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Bristol Bucks County Independent Newspaper Archives Oct 29 1926, Page 1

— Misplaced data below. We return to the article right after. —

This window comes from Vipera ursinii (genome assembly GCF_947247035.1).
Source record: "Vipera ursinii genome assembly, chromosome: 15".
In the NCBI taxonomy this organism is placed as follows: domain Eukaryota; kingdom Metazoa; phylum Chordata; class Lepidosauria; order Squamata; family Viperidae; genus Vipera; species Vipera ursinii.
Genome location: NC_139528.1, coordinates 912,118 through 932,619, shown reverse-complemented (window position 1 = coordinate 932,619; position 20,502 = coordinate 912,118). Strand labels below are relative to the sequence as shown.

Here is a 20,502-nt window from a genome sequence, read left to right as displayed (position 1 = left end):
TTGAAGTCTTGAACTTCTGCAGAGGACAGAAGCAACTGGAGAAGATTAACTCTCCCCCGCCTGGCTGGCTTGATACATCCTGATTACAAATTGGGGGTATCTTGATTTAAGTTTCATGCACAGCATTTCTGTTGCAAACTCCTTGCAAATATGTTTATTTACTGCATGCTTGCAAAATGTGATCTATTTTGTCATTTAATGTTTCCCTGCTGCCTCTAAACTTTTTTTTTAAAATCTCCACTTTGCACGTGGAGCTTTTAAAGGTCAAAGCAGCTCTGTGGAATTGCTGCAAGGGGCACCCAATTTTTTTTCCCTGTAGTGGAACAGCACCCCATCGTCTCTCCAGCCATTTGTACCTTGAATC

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Bristol Bucks County Independent (Newspaper) - October 29, 1926, Bristol, Pennsylvania Subscribe to the Independent and get a True record of the news of the county. Five cents the copy a True account of the fire controversy an editorial March 28, 1926, a committee representing Enterprise fire company no. 5, called upon Burgess Anderson and or. Guru nov suggesting a drive to raise funds Lor the Purchase of a new motor driven fire apparatus to replace that purchased by the Borough thirteen years before. The request was met by emphatic refusal. Goodwill Hose company no. 3. Intending to pursue the same course decide d to get along As Best they could rather than meet with a similar repulse. No. 2 company called upon the Borough to renew tires and wheels and paint on the Hook and ladder truck at an approximate West of $850.00. Of this the fire c Ommittee contributed $200.00 and $170.00 was paid by private individuals. No. 4 company have never asked the Borough for a new motor driven engine. The claim of the fire committee made through the courier that three of the companies had made positive demands upon Borough Council for new fire apparatus is therefore false. Chief Gilkyson has never been consulted in the course of the dispute now in Progress. He has we admit with other members of the department been invited to attend meetings of Council where the Grundy made questions and answers were rehearsed by persons brought before Council for the purpose of demonstrating to Bristol the evolution of Volunteer departments into paid departments in other towns. So far however or. Grand r has Only been Able to show in these towns one paid Driver for Pach company having three pieces of apparatus and in one instance two Drivers for the same number of pieces of equipment. Men win drive the other machines and those who actually put out fires Are not paid and in be town reported excepting Norristown Are the chiefs assistant chiefs captains lieutenants foremen or assistant f3remen paid. The fact is that the fire committee have failed to silo v anly town of the size of Bristol within a radius of too Miles that has complied with the suggestions made by or. Stradling manager of the suburban underwriters association in his report to count i of july 26, 1926. Some of the criticisms aimed at chief Gilkeson and the fire companies Are As ridiculous As they arc unjust. The water Mains Aie Large enough and the pressure High enough to Supply six hydrant streams in the mercantile District without engine pump pressure. This claim can be drove when the chief permitted the pumping engine to be used in the Morrisville Parade last june he did so advisedly knowing that Waer pressure and Supply were adequate in the interval. The courier s criticism of Chi f Gilkeson in his attitude toward the underwriters association is also unjust. Or. Gilkeson a relations with or. Dwyer the Assoc Tiona a Engineer. Have been altogether pleasant. It is no presumption however to say that the chiefs Confidence in the association must have been badly shaken by or. Dwyers recent inspection of the department. The couriers claim that cd Gilkeson has failed to suggest any constructive policy is a falsehood. The chief stated that the Borough has purchased an up to Date alarm system and. Although he claims no credit for securing it a the superintendent of the fire alarm Clarence Winter and Bur Ess Anderson Well know that he had furnished the information Nee scary for securing it. When or. Dwyer in 1921 said it would be necessary to increase the size of the fire main the chief referred him to Borough Engineer Roberts and larger Mains were later put Down. The chief claimed no credit for this in his speech made at the mass meeting. Or. Grundy s claim that the chief had nothing to do with the Purchase of the Hook and ladder truck is True but misleading. The fact is that the chief had repeatedly appealed to Council without effect for the Purchase of a Hook and ladder truck and the Borough was without equipment of this so for several years Borough Council and or. Grundy were appealed to More than ten years ago to assist in the pm Chase of a pumping engine. Or. Grundy insisted that we did not a pumping engine. Now thru ugly or. Dover he demands that we should have two. The truth is that we Are fully fifty per cent More efficient today than in 1921 when or. Dwyer made his report and the following claims concerning our system cannot be denied the Drivers regularly appointed to their workfare More competent to handle the apparatus. The men Are regularly drilled and Are thoroughly familiar with their apparatus. New mles have been made governing the operation of the department. We have a thoroughly up to Date fire alarm system. Larger Mains have been installed. New plugs have been placed where needed discipline and control of the Mea have always been maintained efficiency in the handling of fires has materially increased. Each company carries a Tarpaulin to protect contents of buildings. Much property has been saved from damage by this Means. Each company carries two smoke masks and the truck is provided with a Draeger smoke helmet. Monthly inspection is made of All apparatus and test runs Are frequently made. In conclusion if any newcomer hereabouts doubts the High efficiency of the Bristol Volunteer fire department let him look up the record of the following fires that occurred within recent years in Bristol Alexander fire on Mill Street. Harkins amp Coleman s Fiir a on Mill Street. Mrs. Lincoln a fire on Otter Street. Spruce Street Shingle roof fire. Lafayette Street Shingle roof fire. Howell fire on Dorrance Street. Fire Corner Bath and Buckley streets. Teatini fire Harriman. Accardi fire on Mill Street courier fire on Mill Street. Other editorials on editorial Page i Ai special feat us i j conscientiously voted a a not to every Bill designed to protect voter and purify the ballot prefers gang politics to duty weeping skies fail to Dampen ardor of local fans in game with Ramblers a statement just issued by the democratic county committee has this to say i bout senator Buckman a candidacy at tuesdays election a the people of Bucks county ought to retire senator Clarence j. Beekman to private life next tuesday. His record in the special session of the legislature last january alone condemns him and Iii any other state than Pennsylvania his party would not have dared to nominate him after he made that record. A following the frauds at the elections in the year 1925�?frauds which shocked All decent citizens of the state the governor appointed a commission of seventy six composed of leading republicans and democrats men and women which commission Drew up a series of recommendations that would have guaranteed an honest vote and an honest count at elections in Pennsylvania the commission claimed. As a result of the commissions recommendations twelve clean election Bills were presented to the legislature at its special session convening january 13 last. A not one of the twelve Bills was passed As introduced. Eleven of the Bills were Defeated without being even discussed and the twelfth was passed after the gang pulled All its Teeth. Here is the Way senator Beekman voted on those Bills a on the Bill to open ballot boxes upon petition of five qualified voters of the county when ballot fraud or error is suspected the Mot important Bill of the twelve senator Beekman voted no. He preferred the present Law under which it is almost impossible to get a ballot Box opened thus protecting the ballot thieves. A on the Bill to restrict assistance in parking ballot to voters unable to Nark by reasons of physical disability senator Beekman voted no. Thus condoning the present system which is a chief cause of dishonesty in Vot no. A on the Bill providing that any citizen should have the right to inspect election records in the presence of the officers having them in custody senator Beekman voted no. A on the Bill to require that immediately after the polls close the vote must be counted and that the ballot boxes must then be sealed and taken to the court House before 6 of clock in the afternoon following the Day of election senator Beekman voted no. A the Bill to prevent the a Chain system of voting by which the gang Hakes sure that bribed voters Deposit in the ballot Box the ballots which have been marked for them Ond which they Are paid to cast was opposed by the gang and senator Beekman voted no with the gang senators. A on the Bill requiring every voter who can write to sign his name in the ballot Check list when he receives his official ballot. Senator Beekman voted no. The system embodied Iii this Bill is now in use n new York and prevents the practice of voting people who never appear at the polls. A on the joint Resolution proposing i constitutional amendment to Enible supervisors of elections to be appointed from outside the election list riots in which they Are to serve senator Beekman did not vote. On the Bill to require the courts o Send to jail persons wilfully violating the election Laws. Senator Beekman voted no. A on the Bill to permit any City county Borough or township by vote o adopt voting machines senator Beekman voted no. A on a very excellent Bill introduced by senator Barr of Allegheny coun a. To permit judge and District attorneys to appoint supervisors of sections on their own motion said supervisors to be present at the various polling places throughout the balloting and computation of the rate and make report to the judges Rad District attorneys respectively. Senator Beekman voted no. Senator Beekman was one of Only 15 senators who voted no on Sena continued on Page four sewing class no. 2 has masquerade sewing Circle no. 2 suspended plying Needle and thread late tuesday and forming a masquerade party proceeded to the Home of or. And mrs. William Clayton Greenwood Avenue Trenton n. J. Games were played and refreshments served. Among those present were mrs. William Maxwell miss Marie Beaumont miss May Smoyer miss Emma Rosier miss Nellie King. Mrs. John Muholland and her daughter mrs. George Bailey mrs. Lewis Worthington. Mrs. Harry Hughes mrs. David Mulholland and miss Anna Clayton. America fire company holds annual election at the re edit annual election of America Hose Hook and company no. 2. The following offi eels were chosen b. C. Foster president t. S. Harper vice president v. W. Betz corresponding Secretary h. A. Pettit financial Secretary John f. Smoyer treasurer Rev. Paul Rouge Harry Miller Evan playing viciously on a Muddy Gridiron with a heavy rain soaking everybody in sight the Bristol a. A. And the Philadelphia Ramblers fought to a draw last sunday on Sullivan a Field. Tho final so. E was 6 to 6. With this game the water dogs increased their hold on the theoretical championship of Bucks county for the Ramblers Defeated the Doylestown eleven 6-0 several weeks ago. The Breaks of the game led Fridi cutly to both touchdowns although the locals scored More first Downs Rad clearly outplayed their shifty opponents in three of the four quarters. The visitors garbed in Brilliant Golden Jessies got the jump on the Blue and Gold in the opening minutes of the fray. Directly after the Philadelphia eleven had blocked a punt of Johnny Conan in the first Quarter they ran off three trick plays the last of which resulted in i touchdown. However the visitors failed to score the Point after touchdown when a Forward pass was not completed. Bristol a Lone Marker came in the third Quarter when it obtained Possession of the Ball after a Fumble. At this time. Coach Black went into the game and his presence greatly heartened the water dogs. The local backs rushed the leather on straight line Bucks to the four Yard line where sack Ville the local quarterback found a Hole and fell across the goal line for a very much needed six Points. But it was no Day for dropping kicks Over the Cross bar and despite the pains taken by the locals to score the Point. Coach Blacks kick was too Low. Bristol breathed easier after this bit of scoring and although it tried valiantly for another score was quite Content to Call it quits at the end of Hie game. It was no Day for football but several Hundred Bristol looters were in the stands when the opening whistle blew. It was drizzling when a rambler Back kicked off and it continued to rain throughout the game. At one Point the rain came Down in torrents and the players of both sides wallowed in a sea of mud the Ball became heavily coated with slime and almost impossible to handle. Very few punts were gotten off Succes fury and those that were i completed were Low and hard to handle. Despite the condition of the Ball. Bristol completed one Forward pass when Eddie Roo the Fleet end. Quot inbred an Aerial toss directly across j the line. It resulted in a first Down and almost led to the scoring of another touchdown. Roe played a Beautiful game a my. Lie was Down fast under every punt and frequently tackled the receiver in his tracks. Very Little Yard ladder was gained around his end fro11"1 scrimmage. He should develop intr one of the Best ends in this Section of the country with a Little More experience. The rain and mud Only made the players fight All the harder. Bristow was placed on the defensive in the Van Degi Ift Warren Thompson j Finly part of the game but before the Franklin Smith directors. Sly sayings by slim Jim a a there a Gonna be a shake up in the Bingville police Force mayors Gonna buy Mem a tin half was Over it was marching or the Field on straight football in rea1 Soldier fashion. Had there been More time it is Safe to say that Bristol would have walked right across the continued on Page four Mesqui Centennial choir to rehearse on monday the members of the Bristol Branch if the sesquicentennial chorus will hold their next rehearsal at the Bristol presbyterian Church next monday night. Last weeks practice was attended y the largest number of singers assembled since the rehearsals began. The male contingent was consider ably augmented and the parts showed a great improvement in har Nonic balance. Thomas h. Snelson choir Leader of he Bristol presbyterian Church is greeting the rehearsals of the local Esqui singers. 1perat0r gives alarm Rome saved from flames efficient Volunteer Eire departments in service within five minutes of receiving alarm 300 Gallons of Gas Burn an Alert watchman a Cool re iou reef Iii Telephone Lassie and a Dehly efficient Volunteer fire department saved the residence of Wesley Siple a Bristol Pike and be shaming reek about 8 of clock last night when fire consumed 300 Gallons of gasoline stored not More than 60 feet from the Sipler Home and in addition destroyed a Cement shed nearby. Herman Richardson 27, 534 Bath Street was burned on the left leg by gasoline when the fire started. Richardson and another Workman lamed Brown were drawing a Small Manity of gasoline to use in the Midge construction work at the of the fire when a lantern that Richardson was carrying ignited the gasoline. In another minute gasoline flames vere shooting too feet into the air my everything within a considerable radius seemed doomed to the flames. F. Carroll Hartz a watchman for a k. Eckert who is constructing he Bridge Over the Nesh Aminy reek at the Bristol Pike promptly tailed on the Lone night operator in he Cornwells Telephone Exchange or assistance and in five minutes the not Only had the Cornwells and Croydon fire departments at the Icene but also the entire Bristol detriment with the result that the ire was so promptly extinguished hat the Sipler Home less than 60 get away was not damaged in the least. Richardson who had jumped into he Nesh Aminy Creek to extinguish he flames which were consuming his Dot bes was taken to Harriman hos it Itai. After his Burns had been dressed he was Able to leave for his Home. The damage to Eckerty a property has not been estimated but it is Hilly covered by insurance. La democratic candidate of Joseph i fudge Eugene c. Bonniwell of Philadelphia revives Grundy testimony on question of taxes at Campaign hear incr Man injured by Auto identified by brother Thomas Burke of new York City was visiting friends made during the War Thomas Burke 29. New York City. Who was struck by an automobile on he Bristol Pike nearly opposite Harriman Beach last tuesday evening was identified late last night by his brother sex police lieutenant Michael Burke of new York and his brother in la John Reese also of new York. The injured Man who is at Harriman Hospital showed some improvement last night and seems to be regaining consciousness. He has a compound fracture at the base of the Skull but the physicians in attendance say that if no blood clot develops his recovery is possible. Burke is married and has a boy. Three years old. His wife and Little son Are on a visit to relatives in Ireland. The injured Man is a Riveter by Trade and was in the habit of visiting friends in Bristol with w Hom he boarded during the War while at work in the local1 shipyard. The car which struck Burke was driven at the time of the collision by Mitchel Ancker jr., Radcliffe and Lafayette streets. Predicts his own Victory on tuesday addressing approximately 1000 Luzerne county democrats at a meeting in Hampton Hall last monday night judge Eugene c. Bonniwell of Philadelphia democratic candidate for governor attacked John s. Fisher. It Pittsburgh. Republican nominee As the tool of Joseph r. Grundy and Pennsylvania manufacturers association and predicted Iris election with he majority he expects in Philadelphia added to the vote he will receive in other counties of Pennsylvania. Judge Bonniwell said that there is great Serene throughout the state Over the defeat of Edward e. Beidleman and that he has found Beidleman workers sympathetic toward him wherever he goes. Ile said hat he expects a majority of from 150,000 to 200,000 in Philadelphia a unless the screws Are turned to the ast judge Bonniwell said in part a no Man or woman who toils no merchant. No clerk no Farmer no nether no humanitarian can read he testimony Given before senator teed committee by John s. Fisher my Joseph r. Grundy can in conscience vote the Republican ticket. A the damning Story told under lath by Fisher Mellon and Grundy bluntly admits that Joseph la. Grundy bought and paid for John s. Fishery bought him at an admitted Price of $1,800,000-�?contributed $3$0,000, and expects to be paid. A read that testimony. Marvel in roti can at the a blushing effrontery if Grundy a statement�?1 supported or. Fisher in place of or. Beidleman because Edward e. Beidleman favored a tax upon manufacturers and or. Fisher opposed it. The interests i represent Are opposed to such a tax. Be do not pay any tax. We have not paid any tax for upwards of 4 0 Vearus a but the common people of Penney in Aula pay taxes they pay them living and they pay them dead. A business taxes per capita taxes of taxes land taxes Anthracite taxes gasoline taxes amt inheritance estate taxes Are levied and raised Iii i Der that the millionaire malefactors association of Pennsylvania Hall pay no taxes. A when the Workingman of Pennsylvania asked for a decent maximum of compensation he is refused Relief by the throttling grip of grimly upon the legislature. When the destitute mothers of Pennsylvania ask for a sufficient sum of Money to take care of them and their babies a Grundy the master refuses the plea for fear the needed Revenue will tax the manufacturer a emr. Fisher is committed to the new York Central Railroad and will do All in his Power to further a heir plan for a transcontinental line through Pennsylvania if he is elected. This will work against him through powerful interests which Are fighting the new York Central. In any event. There is nothing hat will prevent my receiving at Bristol a Daisy Day today is Daisy Day. Have you bought a Daisy do you know that the girl reserves Are working hard for the Benefit of the children of Bristol with your cooperation we can make this drive a great Success. Today and tomorrow Are our big Days. No doubt you will be approached by a girl Reserve asking you to buy one of these daisies which Are being sold to finance the dental clinic. For several years the clinic has been helping Bristol children and the work has been made possible through the contributions of various organizations and individuals. It is the school children of Bristol who derive the full Benefit from this clinic and therefore we feel that it is our duty to finance it. Any child who cannot afford to go to a dentist will be properly treated for a fee of 2 cents. We urge you All to buy and Wear a Daisy. Laura Sagolla Bristol High school �?T28 ground broken for Eddington Parish House presbyterians about to realize dream of Community House building to begin immediately manager Lynn encouraged by response will be made a permanent feature the members of the Eddington presbyterian Church Are rejoicing Over Tho fact that their plans for a new Community Parish House an about to be realized ground having been staked off and broken on monday afternoon. The first shovel Ful of Earth was removed Ivy or. J. Win. Simons an elder of the Church. The contract has been awarded to a Newtown contractor and building operations will begin immediately after the foundation has been prepared. The building is to he located near the Eastern end of Tho Church. It will he constructed of Stone and the architecture is to conform with that of the Church which is a Beautiful Structure. Because of the growth of the sunday school and the need of facilities it for Young Peoples work it has become desirable for the congregation to erect this additional building. It will also meet a Long Felt want of Hie community7 for an Assembly Hall to accommodate the people. Being under Church supervision the use of the building will be limit governed to service of an orderly and edit a Man. National nature. The committee appointed to raise the funds for this new building has worked faithfully and has met with a very generous response from the members and friends of the 1 the ladies Aid society and the Sun the funeral of mrs. James Rogers Day school have assisted in increase took place yesterday afternoon from rag the building fund. Her Home 206 Jefferson Avenue. At a recent teachers meeting of j Rev. Henry s. Paynter conducted the the sunday school association it episcopal burial or vice. E the deceased was a descendant of Leat 125.000 votes in Philadelphia. This number added to what i will receive in Inland counties will assure my Oiler speakers wore Richard l. Bigelow of Hazleton democratic nominee for state senator from the twentieth senatorial District and c. Bowman Strome candidate for state legislature from Wilkes Barre. Attorney John e. Jenkyns was chairman of the meeting. He was introduced by attorney Edward f. My democratic county chair funeral of mrs Rogers was decided to hold Christmas exercises of december 28. Of it the regular the school on that the people of Bristol do appreciate vaudeville when it is of the High order produced at the Forrest theatre at last saturdays performances was amply proved by the augmented attendance and the Many favourable comments heard on All sides in support of manager Lynn a innovation. Vaudeville with each of the saturday shows including matinee will be made a permanent feature of the Forrest Bill booked As was last weeks show under direction of the Stanley co. Tomorrows Olio will include Billy Nash midget songster Atchless amp Venus with a Novelty Surprise Ada Christie comedy and songs and the Jinks revue a song and dance Jubi continued on Page five gives Shower in Honor of Friend miss Geneveive Sci Ivalee Dor Rance Street entertained monday evening in Honor of miss Jane Mcginley 209 Buckley Street. After playing cards the guests showered miss Mcginley with packages containing useful and Beautiful gifts mostly of Linen. Those present were misses Katharine Dugan Angeline Riley Marie Gafney. Katharine ferry Marcella and Ella Mccole Mary and Anna Mcllvain Alice Mcllvain. Marcella p Ople prominent in the Early history of Bristol. She was a grand daughter of Joseph Milnor Downing who built the Home on the Delaware Row owned by William e. Dodds. Her father was William Downing. Who Owr aed one of several Large Coal wharves formerly doing a brisk Chipping busies Bere. Mrs. Rogers was born in Baltimore. But lived in Bristol More than 80 years. The deceased is survived by Tara daughters misses Mary and Jane Tho latter being principal of the Washington Street Public Sif Hool and one son. William b. Rogers Hastings on the Hudson. Or. William Downing a brother and miss Laura Downing. A sister also survive and two grand Mcginley and mrs. Warren Arm Strong mrs. Charles Boltz mrs. Den ers Nis ferry mrs. James Mcgee. Mrs. The pall bearers were messes. Maud Gallagher and mrs. Joseph Milnor Downing Walter Johnson Cavanaugh. James Brooks and Christopher favors for the games a very Given Beuchler. To miss Frances Mcfadden. Marie Macney and mrs. Maud Gallagher. Interment cemetery. Was made in Bristol